Red Deer’s Jocelyn Peterman, 28, has dreamt of the Olympics for as long as she’s been curling and next month, she’ll finally have her first chance to compete at the Games. (File photo by The Canadian Press)

Red Deer’s Jocelyn Peterman, 28, has dreamt of the Olympics for as long as she’s been curling and next month, she’ll finally have her first chance to compete at the Games. (File photo by The Canadian Press)

Red Deer’s Jocelyn Peterman ready for shot at Olympic glory

Sometime in the winter of 2011, Red Deer’s Jocelyn Peterman was at a curling camp and got a visit from Olympian Cheryl Bernard.

Bernard skipped Canada to silver at the 2010 Olympics in Vancouver and came out to speak to the young curlers.

Peterman was a teenager at the time but distinctly remembers what one coach told the group after that meeting.

“I just remember being so inspired by her conversation. I remember one of our coaches at that camp saying ‘you guys better listen to her, one person in this room might achieve the same things as her,’” Peterman recalled.

“I remember thinking, that’s going to be me. I have to be that one person!”

The now 28-year-old has dreamt of the Olympics for as long as she’s been curling and next month, she’ll finally have her first chance to compete at the Games.

Peterman and her Jennifer Jones rink won the right to compete in Beijing late last year, winning the title at the Canadian Trials in thrilling fashion.

“It’s pretty surreal actually. After we won, I couldn’t sleep for like two days I was so excited,” she said with a laugh.

“So maybe it was sinking in then. It’s just been cool to learn all about the Olympic prep and obviously this year is a bit unique. I think it will feel a lot more real when we finally touch down there.”

At the Canadian Olympics trials in Saskatoon in November, with a trip to the Olympics on the line, it was Peterman and her Jones team that came out on top.

The win wasn’t without a lack of drama, though.

They won 6-5 in an extra end after Manitoba’s Tracy Fleury hit a guard with her last rock to give a point and the win to the Jones’ side.

Fleury also missed a shot in the 10th end with hammer that would have sent her team to the Olympics.

Peterman said those moments just helped build the resolve of their team.

“I was really proud of the team in general, how we were able to perform, even in the 10th end. When we missed the last shot, just to be able to come together and we always say, eight good ones is all we need,” she said.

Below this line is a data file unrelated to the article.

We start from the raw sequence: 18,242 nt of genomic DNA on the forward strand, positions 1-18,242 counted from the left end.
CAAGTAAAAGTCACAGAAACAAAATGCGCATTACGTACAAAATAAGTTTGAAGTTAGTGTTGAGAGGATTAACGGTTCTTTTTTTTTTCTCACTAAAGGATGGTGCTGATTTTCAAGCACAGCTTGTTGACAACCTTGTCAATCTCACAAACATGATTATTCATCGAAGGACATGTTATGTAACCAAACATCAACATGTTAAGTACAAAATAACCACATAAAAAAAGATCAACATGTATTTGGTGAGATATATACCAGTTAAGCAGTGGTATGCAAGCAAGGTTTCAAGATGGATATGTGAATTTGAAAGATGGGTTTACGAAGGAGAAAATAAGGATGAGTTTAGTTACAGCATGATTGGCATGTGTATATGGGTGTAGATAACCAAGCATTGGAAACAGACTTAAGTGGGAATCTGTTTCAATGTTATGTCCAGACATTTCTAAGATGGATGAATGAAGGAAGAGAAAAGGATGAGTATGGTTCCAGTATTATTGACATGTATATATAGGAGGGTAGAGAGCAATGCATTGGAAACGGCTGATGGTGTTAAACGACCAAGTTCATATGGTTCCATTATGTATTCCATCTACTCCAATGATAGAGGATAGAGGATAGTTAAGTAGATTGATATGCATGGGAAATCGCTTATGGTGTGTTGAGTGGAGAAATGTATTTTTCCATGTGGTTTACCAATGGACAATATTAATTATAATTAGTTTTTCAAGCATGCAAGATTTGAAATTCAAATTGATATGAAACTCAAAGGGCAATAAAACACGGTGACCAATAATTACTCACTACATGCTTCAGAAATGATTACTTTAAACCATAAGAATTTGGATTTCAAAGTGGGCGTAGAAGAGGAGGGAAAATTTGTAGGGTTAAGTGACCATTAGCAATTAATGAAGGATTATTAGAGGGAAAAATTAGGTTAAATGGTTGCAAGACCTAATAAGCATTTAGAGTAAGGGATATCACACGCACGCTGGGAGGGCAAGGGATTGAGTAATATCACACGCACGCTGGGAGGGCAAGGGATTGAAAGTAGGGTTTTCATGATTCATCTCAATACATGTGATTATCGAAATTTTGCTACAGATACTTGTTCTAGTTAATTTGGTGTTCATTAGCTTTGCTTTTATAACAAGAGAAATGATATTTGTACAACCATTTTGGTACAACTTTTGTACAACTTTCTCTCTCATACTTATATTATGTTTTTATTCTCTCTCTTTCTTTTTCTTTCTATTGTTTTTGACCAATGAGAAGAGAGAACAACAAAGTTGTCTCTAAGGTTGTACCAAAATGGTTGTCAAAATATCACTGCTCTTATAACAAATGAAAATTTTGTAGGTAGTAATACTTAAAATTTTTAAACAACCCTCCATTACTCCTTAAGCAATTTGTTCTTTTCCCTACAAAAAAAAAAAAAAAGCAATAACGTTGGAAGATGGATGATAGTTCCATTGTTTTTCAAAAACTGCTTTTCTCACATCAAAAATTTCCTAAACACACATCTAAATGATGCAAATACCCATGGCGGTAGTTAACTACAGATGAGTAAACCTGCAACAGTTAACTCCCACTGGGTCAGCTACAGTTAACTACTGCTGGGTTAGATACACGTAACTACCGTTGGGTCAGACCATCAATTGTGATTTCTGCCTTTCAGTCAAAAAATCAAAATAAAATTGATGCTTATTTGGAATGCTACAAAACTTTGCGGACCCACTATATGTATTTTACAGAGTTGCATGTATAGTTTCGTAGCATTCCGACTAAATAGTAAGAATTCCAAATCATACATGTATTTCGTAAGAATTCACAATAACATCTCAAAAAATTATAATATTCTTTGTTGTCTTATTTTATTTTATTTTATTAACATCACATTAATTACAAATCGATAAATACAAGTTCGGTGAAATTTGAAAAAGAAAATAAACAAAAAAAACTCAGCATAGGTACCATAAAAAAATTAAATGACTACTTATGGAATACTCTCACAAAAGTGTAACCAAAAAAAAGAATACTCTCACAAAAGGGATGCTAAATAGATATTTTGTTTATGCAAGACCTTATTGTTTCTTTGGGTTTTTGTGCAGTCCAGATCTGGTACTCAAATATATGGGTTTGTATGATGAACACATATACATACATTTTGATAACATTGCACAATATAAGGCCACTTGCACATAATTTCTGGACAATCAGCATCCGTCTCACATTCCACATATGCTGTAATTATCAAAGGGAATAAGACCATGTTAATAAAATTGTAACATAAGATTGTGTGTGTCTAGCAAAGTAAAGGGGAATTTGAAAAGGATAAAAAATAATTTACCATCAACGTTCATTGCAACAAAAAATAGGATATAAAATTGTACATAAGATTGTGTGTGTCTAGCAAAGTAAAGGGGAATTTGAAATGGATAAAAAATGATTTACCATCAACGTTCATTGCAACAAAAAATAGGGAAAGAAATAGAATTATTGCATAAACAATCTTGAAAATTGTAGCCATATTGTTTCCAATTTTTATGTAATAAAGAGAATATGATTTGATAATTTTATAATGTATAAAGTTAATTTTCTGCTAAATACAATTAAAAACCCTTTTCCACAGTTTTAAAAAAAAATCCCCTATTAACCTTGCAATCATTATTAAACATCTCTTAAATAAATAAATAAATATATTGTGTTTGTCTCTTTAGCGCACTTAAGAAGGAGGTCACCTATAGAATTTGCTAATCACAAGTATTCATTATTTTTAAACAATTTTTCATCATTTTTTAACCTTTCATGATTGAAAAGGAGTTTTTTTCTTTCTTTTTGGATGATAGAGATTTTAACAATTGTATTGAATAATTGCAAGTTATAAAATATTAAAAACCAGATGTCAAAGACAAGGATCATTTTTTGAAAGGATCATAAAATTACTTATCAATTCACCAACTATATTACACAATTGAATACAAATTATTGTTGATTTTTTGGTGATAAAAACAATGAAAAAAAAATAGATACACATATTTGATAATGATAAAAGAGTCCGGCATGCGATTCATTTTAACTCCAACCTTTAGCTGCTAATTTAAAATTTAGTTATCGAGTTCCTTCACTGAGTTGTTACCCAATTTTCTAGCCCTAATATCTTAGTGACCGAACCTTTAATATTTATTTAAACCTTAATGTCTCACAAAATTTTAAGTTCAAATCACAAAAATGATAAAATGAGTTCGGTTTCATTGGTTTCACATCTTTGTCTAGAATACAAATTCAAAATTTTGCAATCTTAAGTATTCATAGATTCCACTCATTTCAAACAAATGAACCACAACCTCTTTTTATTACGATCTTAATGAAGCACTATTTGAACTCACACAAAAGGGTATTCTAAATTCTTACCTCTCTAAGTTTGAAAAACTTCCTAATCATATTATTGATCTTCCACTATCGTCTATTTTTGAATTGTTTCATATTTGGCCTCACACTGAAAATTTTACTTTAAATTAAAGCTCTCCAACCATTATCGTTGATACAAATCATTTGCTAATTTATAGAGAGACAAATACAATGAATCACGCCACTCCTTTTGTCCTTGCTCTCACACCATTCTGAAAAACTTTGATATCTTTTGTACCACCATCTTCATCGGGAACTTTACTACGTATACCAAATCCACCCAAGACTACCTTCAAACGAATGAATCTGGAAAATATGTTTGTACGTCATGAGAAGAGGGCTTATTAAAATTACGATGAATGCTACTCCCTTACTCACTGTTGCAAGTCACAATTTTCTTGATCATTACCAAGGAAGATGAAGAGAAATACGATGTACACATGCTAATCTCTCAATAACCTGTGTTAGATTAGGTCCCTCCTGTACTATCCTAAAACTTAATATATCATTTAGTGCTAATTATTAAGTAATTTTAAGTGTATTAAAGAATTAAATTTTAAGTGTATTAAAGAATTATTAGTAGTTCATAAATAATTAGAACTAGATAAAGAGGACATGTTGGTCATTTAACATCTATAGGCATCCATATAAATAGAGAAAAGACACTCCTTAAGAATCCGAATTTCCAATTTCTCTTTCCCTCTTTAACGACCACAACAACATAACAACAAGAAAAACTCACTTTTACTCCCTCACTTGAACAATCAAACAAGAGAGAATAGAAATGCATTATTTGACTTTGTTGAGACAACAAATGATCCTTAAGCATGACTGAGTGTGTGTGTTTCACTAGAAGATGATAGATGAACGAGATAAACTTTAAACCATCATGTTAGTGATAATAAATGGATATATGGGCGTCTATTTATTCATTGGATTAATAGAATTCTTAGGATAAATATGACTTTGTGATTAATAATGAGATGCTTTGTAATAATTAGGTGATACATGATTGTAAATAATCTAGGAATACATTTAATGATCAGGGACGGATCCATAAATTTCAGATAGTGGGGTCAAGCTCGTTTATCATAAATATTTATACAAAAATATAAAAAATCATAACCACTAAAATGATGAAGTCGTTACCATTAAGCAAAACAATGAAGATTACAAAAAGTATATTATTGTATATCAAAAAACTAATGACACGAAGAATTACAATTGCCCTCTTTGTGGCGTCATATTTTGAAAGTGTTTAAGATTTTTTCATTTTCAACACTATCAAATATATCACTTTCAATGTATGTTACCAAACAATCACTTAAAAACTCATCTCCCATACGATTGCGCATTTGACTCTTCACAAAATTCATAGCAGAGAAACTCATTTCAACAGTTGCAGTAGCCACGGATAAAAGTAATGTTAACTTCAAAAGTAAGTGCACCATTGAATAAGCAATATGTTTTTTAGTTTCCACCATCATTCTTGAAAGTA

“We were able to come together for eight good shots and it worked out.”

With their Olympic berth secured, the team immediately turned to preparing.

They convened in Barrie, Ont., about two weeks ago and will leave for Beijing on Feb. 3. The women’s Olympic curling competition starts on Feb. 10, following the conclusion of the mixed curling event.

“It’s exciting. It’s a weird training and lead up to it then we would have expected or what we planned for when we won the trials. We’ve adjusted our plans and rolled with the punches. We’re on full lockdown to make sure that we can get there safely,” she said.

“Once we do that, it will be a bit of a relief and a lot more excitement once we’re there and we know we’re COVID free and able to complete.”

Peterman, who is a second on Team Jones is well aware that excitement is already building back home. She knows that support will carry her when they finally hit the ice to compete.

“It will be good to feel their support, even though it’s a long way away. I know they’ll probably be converting to Beijing time for the couple weeks while we’re there,” she said about her parents.

“It’s pretty crazy to think how many people have helped me along the way to grow so much as an athlete and to even be able to have this opportunity… it’s been really cool to just think of how many people have supported this belief and in achieving something like this in curling.”

In addition, she’ll have her fiancé, Brett Gallant alongside her at the games. Gallant curls with Brad Gushue’s rink and they also won the Olympic trials.

“After we won, there was a little bit of nervousness for the rest of the night watching their game and really hoping they could go with us,” she said.

“I just would have been so disappointed if we were going without him. It’s really cool that we both get to go and do this together.”

Even with that support, she knows the world will be watching. She hopes young curlers and curlers around the world and especially back home in central Alberta can be inspired by her team’s performance in Beijing.

“It’s pretty awesome to have that belief in yourself and be able to train and play a game that you love. If you work hard, you never know what can happen,” she said.

“I hope people watching – young curlers in Red Deer are inspired and hopefully stick with the sport.”



byron.hackett@reddeeradvocate.com

Like us on Facebook and follow us on Twitter